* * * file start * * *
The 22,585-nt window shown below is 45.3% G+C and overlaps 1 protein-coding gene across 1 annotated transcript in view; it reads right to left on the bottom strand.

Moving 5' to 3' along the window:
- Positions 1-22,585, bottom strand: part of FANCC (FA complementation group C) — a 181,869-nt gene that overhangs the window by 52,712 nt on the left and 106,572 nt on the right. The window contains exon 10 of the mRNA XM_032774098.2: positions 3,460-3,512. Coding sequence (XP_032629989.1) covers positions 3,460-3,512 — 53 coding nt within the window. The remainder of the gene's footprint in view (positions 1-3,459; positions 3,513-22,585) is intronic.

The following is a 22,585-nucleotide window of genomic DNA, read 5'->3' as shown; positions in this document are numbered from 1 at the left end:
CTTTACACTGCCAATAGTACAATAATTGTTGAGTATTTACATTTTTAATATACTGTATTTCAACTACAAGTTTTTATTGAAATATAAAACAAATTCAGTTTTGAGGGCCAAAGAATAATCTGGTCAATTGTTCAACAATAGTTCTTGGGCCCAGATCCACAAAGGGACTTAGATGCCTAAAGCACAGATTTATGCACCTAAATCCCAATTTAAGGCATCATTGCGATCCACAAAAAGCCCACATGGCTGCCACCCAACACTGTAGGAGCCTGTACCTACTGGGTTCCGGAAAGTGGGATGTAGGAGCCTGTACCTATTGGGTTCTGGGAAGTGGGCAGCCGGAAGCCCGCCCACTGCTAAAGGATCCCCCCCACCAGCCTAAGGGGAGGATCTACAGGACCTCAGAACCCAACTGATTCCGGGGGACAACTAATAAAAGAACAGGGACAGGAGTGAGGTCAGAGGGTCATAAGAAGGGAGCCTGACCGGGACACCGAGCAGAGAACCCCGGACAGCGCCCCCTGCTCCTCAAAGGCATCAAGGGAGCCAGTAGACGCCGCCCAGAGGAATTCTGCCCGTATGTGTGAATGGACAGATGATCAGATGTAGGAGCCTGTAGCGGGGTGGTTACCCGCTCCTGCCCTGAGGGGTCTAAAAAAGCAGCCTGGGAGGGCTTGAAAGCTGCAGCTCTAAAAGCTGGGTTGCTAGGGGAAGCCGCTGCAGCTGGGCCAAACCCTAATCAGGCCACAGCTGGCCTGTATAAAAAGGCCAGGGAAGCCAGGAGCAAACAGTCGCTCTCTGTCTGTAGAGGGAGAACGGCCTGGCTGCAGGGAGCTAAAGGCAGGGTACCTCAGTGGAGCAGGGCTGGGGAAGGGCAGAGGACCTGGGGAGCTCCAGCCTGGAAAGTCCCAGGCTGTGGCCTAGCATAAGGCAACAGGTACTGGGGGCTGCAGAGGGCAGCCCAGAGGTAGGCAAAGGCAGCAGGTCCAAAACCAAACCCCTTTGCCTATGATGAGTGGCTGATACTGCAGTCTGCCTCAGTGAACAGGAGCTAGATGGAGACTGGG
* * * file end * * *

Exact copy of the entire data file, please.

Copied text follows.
The 22,585-nt window shown below is 45.3% G+C and overlaps 1 protein-coding gene across 1 annotated transcript in view; it reads right to left on the bottom strand.

Moving 5' to 3' along the window:
- Positions 1-22,585, bottom strand: part of FANCC (FA complementation group C) — a 181,869-nt gene that overhangs the window by 52,712 nt on the left and 106,572 nt on the right. The window contains exon 10 of the mRNA XM_032774098.2: positions 3,460-3,512. Coding sequence (XP_032629989.1) covers positions 3,460-3,512 — 53 coding nt within the window. The remainder of the gene's footprint in view (positions 1-3,459; positions 3,513-22,585) is intronic.

The following is a 22,585-nucleotide window of genomic DNA, read 5'->3' as shown; positions in this document are numbered from 1 at the left end:
CTTTACACTGCCAATAGTACAATAATTGTTGAGTATTTACATTTTTAATATACTGTATTTCAACTACAAGTTTTTATTGAAATATAAAACAAATTCAGTTTTGAGGGCCAAAGAATAATCTGGTCAATTGTTCAACAATAGTTCTTGGGCCCAGATCCACAAAGGGACTTAGATGCCTAAAGCACAGATTTATGCACCTAAATCCCAATTTAAGGCATCATTGCGATCCACAAAAAGCCCACATGGCTGCCACCCAACACTGTAGGAGCCTGTACCTACTGGGTTCCGGAAAGTGGGATGTAGGAGCCTGTACCTATTGGGTTCTGGGAAGTGGGCAGCCGGAAGCCCGCCCACTGCTAAAGGATCCCCCCCACCAGCCTAAGGGGAGGATCTACAGGACCTCAGAACCCAACTGATTCCGGGGGACAACTAATAAAAGAACAGGGACAGGAGTGAGGTCAGAGGGTCATAAGAAGGGAGCCTGACCGGGACACCGAGCAGAGAACCCCGGACAGCGCCCCCTGCTCCTCAAAGGCATCAAGGGAGCCAGTAGACGCCGCCCAGAGGAATTCTGCCCGTATGTGTGAATGGACAGATGATCAGATGTAGGAGCCTGTAGCGGGGTGGTTACCCGCTCCTGCCCTGAGGGGTCTAAAAAAGCAGCCTGGGAGGGCTTGAAAGCTGCAGCTCTAAAAGCTGGGTTGCTAGGGGAAGCCGCTGCAGCTGGGCCAAACCCTAATCAGGCCACAGCTGGCCTGTATAAAAAGGCCAGGGAAGCCAGGAGCAAACAGTCGCTCTCTGTCTGTAGAGGGAGAACGGCCTGGCTGCAGGGAGCTAAAGGCAGGGTACCTCAGTGGAGCAGGGCTGGGGAAGGGCAGAGGACCTGGGGAGCTCCAGCCTGGAAAGTCCCAGGCTGTGGCCTAGCATAAGGCAACAGGTACTGGGGGCTGCAGAGGGCAGCCCAGAGGTAGGCAAAGGCAGCAGGTCCAAAACCAAACCCCTTTGCCTATGATGAGTGGCTGATACTGCAGTCTGCCTCAGTGAACAGGAGCTAGATGGAGACTGGG